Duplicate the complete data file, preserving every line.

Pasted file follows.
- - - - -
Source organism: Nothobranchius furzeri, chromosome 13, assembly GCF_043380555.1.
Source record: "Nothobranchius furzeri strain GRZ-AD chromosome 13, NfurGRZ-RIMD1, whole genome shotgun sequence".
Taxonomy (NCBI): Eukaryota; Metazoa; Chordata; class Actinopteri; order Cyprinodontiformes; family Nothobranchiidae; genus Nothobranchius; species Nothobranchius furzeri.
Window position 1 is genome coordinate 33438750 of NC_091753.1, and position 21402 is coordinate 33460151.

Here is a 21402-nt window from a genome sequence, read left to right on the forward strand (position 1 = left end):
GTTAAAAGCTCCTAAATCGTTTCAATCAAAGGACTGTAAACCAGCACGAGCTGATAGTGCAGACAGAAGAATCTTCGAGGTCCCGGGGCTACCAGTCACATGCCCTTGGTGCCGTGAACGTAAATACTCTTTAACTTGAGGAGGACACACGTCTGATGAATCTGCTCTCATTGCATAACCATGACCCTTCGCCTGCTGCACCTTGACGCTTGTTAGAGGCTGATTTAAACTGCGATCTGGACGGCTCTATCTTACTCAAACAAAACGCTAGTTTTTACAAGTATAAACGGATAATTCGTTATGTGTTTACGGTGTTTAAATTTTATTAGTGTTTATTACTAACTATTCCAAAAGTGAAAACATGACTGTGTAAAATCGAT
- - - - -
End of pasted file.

Source organism: Nothobranchius furzeri, chromosome 13, assembly GCF_043380555.1.
Source record: "Nothobranchius furzeri strain GRZ-AD chromosome 13, NfurGRZ-RIMD1, whole genome shotgun sequence".
Taxonomy (NCBI): Eukaryota; Metazoa; Chordata; class Actinopteri; order Cyprinodontiformes; family Nothobranchiidae; genus Nothobranchius; species Nothobranchius furzeri.
Window position 1 is genome coordinate 33438750 of NC_091753.1, and position 21402 is coordinate 33460151.

Here is a 21402-nt window from a genome sequence, read left to right on the forward strand (position 1 = left end):
GTTAAAAGCTCCTAAATCGTTTCAATCAAAGGACTGTAAACCAGCACGAGCTGATAGTGCAGACAGAAGAATCTTCGAGGTCCCGGGGCTACCAGTCACATGCCCTTGGTGCCGTGAACGTAAATACTCTTTAACTTGAGGAGGACACACGTCTGATGAATCTGCTCTCATTGCATAACCATGACCCTTCGCCTGCTGCACCTTGACGCTTGTTAGAGGCTGATTTAAACTGCGATCTGGACGGCTCTATCTTACTCAAACAAAACGCTAGTTTTTACAAGTATAAACGGATAATTCGTTATGTGTTTACGGTGTTTAAATTTTATTAGTGTTTATTACTAACTATTCCAAAAGTGAAAACATGACTGTGTAAAATCGAT